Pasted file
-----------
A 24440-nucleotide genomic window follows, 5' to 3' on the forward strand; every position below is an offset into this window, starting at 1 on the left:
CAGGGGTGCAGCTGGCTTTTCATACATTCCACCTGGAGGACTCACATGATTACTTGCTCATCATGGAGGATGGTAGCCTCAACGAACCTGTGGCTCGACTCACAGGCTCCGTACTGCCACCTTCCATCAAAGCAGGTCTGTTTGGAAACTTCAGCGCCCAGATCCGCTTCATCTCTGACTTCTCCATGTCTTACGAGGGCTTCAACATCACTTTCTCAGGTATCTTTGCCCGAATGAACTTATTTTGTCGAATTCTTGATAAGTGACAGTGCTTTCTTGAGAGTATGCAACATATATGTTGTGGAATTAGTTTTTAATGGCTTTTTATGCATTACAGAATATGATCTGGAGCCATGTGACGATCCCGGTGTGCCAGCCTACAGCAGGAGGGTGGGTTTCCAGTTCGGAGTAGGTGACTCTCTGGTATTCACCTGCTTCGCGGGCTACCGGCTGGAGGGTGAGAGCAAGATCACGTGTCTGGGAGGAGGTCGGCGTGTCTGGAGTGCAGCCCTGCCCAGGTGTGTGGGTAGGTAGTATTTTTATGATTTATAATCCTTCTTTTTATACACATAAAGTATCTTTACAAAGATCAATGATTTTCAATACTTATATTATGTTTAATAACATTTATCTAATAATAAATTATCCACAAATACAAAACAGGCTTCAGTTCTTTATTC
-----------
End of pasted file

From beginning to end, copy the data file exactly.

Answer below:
A 24440-nucleotide genomic window follows, 5' to 3' on the forward strand; every position below is an offset into this window, starting at 1 on the left:
CAGGGGTGCAGCTGGCTTTTCATACATTCCACCTGGAGGACTCACATGATTACTTGCTCATCATGGAGGATGGTAGCCTCAACGAACCTGTGGCTCGACTCACAGGCTCCGTACTGCCACCTTCCATCAAAGCAGGTCTGTTTGGAAACTTCAGCGCCCAGATCCGCTTCATCTCTGACTTCTCCATGTCTTACGAGGGCTTCAACATCACTTTCTCAGGTATCTTTGCCCGAATGAACTTATTTTGTCGAATTCTTGATAAGTGACAGTGCTTTCTTGAGAGTATGCAACATATATGTTGTGGAATTAGTTTTTAATGGCTTTTTATGCATTACAGAATATGATCTGGAGCCATGTGACGATCCCGGTGTGCCAGCCTACAGCAGGAGGGTGGGTTTCCAGTTCGGAGTAGGTGACTCTCTGGTATTCACCTGCTTCGCGGGCTACCGGCTGGAGGGTGAGAGCAAGATCACGTGTCTGGGAGGAGGTCGGCGTGTCTGGAGTGCAGCCCTGCCCAGGTGTGTGGGTAGGTAGTATTTTTATGATTTATAATCCTTCTTTTTATACACATAAAGTATCTTTACAAAGATCAATGATTTTCAATACTTATATTATGTTTAATAACATTTATCTAATAATAAATTATCCACAAATACAAAACAGGCTTCAGTTCTTTATTC